A pastor and friend of mine recently had the sad duty of announcing excommunication to a former member of his flock.  He had worked with the person for a lengthy period of time, and the session had been very patient, but ultimately this person chose to reject Christ and his Bride.  The letter, which my friend delivered has since been uploaded to the internet and passed around quite a lot.  While it is not surprising to see unbelievers scoffing at Christ's discipline, it has been disheartening to see and hear of the reactions of many Christians.  My friend has been harangued to no end, told that he was a false teacher, a cultist, arrogant, a swindler, and worse.  All of this based on a letter that has been seen completely apart from context.  The letter in itself is not objectionable to anyone who believes that it is to the Church that Christ has bequeathed the keys to the kingdom, but additionally those who have written and called my friend are generally unaware that it was hand delivered and discussed with the excommunicant after a long process of pleading and pastoral counsel, and that of course the letter does not explain the entire situation.  Excommunication is always ultimately for contumacy, or unwillingness to obey Christ, and by extension those who speak for Christ, namely our pastors and elders.  Thus one is not excommunicated for adultery per se, or greed, or even murder, but for refusal to repent of adultery, greed, murder, etc. at the behest of Christ through his ministers.  How far the Protestant church has come.  We would do well to consider the words of one of the most widely respected, and at one time generally accepted symbols of the Protestant and Reformed faith.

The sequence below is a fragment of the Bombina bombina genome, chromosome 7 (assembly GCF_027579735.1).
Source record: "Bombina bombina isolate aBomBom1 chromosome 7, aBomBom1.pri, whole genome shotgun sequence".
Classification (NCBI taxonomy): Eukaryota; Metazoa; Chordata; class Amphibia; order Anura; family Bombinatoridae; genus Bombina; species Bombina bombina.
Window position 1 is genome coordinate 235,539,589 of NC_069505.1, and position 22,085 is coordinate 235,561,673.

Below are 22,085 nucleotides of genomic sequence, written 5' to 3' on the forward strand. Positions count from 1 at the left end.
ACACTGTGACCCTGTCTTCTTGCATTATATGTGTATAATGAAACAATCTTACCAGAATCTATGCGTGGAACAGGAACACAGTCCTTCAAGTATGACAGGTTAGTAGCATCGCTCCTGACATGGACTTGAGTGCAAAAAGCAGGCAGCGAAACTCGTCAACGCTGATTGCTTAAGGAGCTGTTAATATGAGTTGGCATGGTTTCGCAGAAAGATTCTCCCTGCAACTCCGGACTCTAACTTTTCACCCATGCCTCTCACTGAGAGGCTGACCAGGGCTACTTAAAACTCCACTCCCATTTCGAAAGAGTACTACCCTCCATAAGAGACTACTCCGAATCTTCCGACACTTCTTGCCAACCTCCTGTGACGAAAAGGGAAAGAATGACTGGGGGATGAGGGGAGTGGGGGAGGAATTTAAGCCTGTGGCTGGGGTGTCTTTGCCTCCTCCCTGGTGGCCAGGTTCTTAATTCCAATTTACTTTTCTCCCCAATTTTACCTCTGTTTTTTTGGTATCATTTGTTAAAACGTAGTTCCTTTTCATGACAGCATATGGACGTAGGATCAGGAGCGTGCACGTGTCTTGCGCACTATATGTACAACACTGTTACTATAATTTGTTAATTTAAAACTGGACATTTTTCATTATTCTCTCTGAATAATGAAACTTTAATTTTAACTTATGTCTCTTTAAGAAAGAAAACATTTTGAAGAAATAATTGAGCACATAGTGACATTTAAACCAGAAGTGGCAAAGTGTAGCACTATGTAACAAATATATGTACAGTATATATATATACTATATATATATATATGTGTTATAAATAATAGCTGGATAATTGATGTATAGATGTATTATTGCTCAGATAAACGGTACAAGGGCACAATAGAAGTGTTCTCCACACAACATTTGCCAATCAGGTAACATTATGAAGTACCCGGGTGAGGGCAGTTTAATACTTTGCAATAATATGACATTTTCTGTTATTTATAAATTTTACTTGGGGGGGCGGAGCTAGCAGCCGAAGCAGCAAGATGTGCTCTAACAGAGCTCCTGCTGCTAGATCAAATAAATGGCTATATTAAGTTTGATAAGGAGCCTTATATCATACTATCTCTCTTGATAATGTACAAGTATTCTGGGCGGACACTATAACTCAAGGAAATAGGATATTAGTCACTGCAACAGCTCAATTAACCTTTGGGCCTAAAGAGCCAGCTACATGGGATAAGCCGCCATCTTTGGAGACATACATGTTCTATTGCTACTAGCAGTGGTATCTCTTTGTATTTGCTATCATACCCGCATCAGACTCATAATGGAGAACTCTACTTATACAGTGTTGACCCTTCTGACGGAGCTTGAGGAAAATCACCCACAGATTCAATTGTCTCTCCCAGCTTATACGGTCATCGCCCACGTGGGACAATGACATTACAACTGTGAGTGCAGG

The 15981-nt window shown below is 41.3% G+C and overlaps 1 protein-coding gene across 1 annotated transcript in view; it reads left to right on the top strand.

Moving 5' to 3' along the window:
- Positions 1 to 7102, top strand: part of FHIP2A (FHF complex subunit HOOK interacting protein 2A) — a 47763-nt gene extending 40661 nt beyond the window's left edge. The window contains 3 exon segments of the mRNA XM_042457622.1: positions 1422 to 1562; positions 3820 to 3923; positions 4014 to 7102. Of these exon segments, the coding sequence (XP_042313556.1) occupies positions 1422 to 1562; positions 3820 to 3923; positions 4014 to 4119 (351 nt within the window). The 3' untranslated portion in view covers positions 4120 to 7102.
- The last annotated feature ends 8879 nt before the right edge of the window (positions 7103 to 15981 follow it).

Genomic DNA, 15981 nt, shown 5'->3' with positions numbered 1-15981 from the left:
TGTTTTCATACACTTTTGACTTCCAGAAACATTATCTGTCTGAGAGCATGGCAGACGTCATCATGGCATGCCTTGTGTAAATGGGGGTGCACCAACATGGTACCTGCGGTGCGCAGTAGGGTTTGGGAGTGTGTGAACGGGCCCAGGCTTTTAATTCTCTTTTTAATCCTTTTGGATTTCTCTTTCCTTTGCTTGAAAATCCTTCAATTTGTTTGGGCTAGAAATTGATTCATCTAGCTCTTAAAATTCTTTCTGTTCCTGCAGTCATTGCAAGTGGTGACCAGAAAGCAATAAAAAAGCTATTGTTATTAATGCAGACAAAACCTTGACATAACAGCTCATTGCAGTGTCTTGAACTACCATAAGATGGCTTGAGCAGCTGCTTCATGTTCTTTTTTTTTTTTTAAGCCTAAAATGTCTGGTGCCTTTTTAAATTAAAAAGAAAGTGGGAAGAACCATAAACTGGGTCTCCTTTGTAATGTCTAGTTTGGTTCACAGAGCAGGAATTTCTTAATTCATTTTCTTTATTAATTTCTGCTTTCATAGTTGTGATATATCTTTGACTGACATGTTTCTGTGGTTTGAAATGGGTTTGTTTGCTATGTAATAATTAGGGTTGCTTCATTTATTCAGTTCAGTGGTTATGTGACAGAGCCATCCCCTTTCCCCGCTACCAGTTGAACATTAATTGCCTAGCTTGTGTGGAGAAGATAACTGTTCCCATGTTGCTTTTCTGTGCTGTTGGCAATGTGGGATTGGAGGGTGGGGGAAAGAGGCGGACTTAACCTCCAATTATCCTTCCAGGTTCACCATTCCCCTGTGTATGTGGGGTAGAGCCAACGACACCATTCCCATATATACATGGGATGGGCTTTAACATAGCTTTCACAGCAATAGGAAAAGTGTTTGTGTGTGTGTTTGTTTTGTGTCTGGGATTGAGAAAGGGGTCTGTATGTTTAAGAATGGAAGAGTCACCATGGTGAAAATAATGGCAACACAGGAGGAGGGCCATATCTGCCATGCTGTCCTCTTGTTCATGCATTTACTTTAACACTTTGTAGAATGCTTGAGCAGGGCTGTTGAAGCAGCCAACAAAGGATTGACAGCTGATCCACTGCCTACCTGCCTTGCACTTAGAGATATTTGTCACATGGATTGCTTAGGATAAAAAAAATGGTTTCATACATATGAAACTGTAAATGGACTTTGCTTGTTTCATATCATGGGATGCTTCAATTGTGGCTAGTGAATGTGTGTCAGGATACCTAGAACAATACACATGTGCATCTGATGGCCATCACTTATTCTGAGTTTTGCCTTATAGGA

"We believe, since this holy assembly and congregation is the assembly of the redeemed and there is no salvation outside of it,1 that no one ought to withdraw from it, content to be by himself, no matter what his status or standing may be. But all and everyone are obliged to join it and unite with it,2maintaining the unity of the church. They must submit themselves to its instruction and discipline,3bend their necks under the yoke of Jesus Christ,4 and serve the edification of the brothers and sisters,5 according to the talents which God has given them as members of the same body.6 To observe this more effectively, it is the duty of all believers, according to the Word of God, to separate from those who do not belong to the church7 and to join this assembly8 wherever God has established it. They should do so even though the rulers and edicts of princes were against it, and death or physical punishment might follow.9

All therefore who draw away from the church or fail to join it act contrary to the ordinance of God."

  1. 1 Mt 16:18, 19; Acts 2:47; Gal 4:26; Eph 5:25-27; Heb 2:11, 12; Heb 12:23.
  2. 2 2 Chron 30:8; Jn 17:21; Col 3:15.
  3. 3 Heb 13:17.
  4. 4 Mt 11:28-30.
  5. 5 Eph 4:12.
  6. 6 1 Cor 12:7, 27; Eph 4:16.
  7. 7 Num 16:23-26; Is 52:11, 12; Acts 2:40; Rom 16:17; Rev 18:4.
  8. 8 Ps 122:1; Is 2:3; Heb 10:25.
  9. 9 Acts 4:19, 20.


--Belgic Confession, Article 28, Everyone's Duty to Join the Church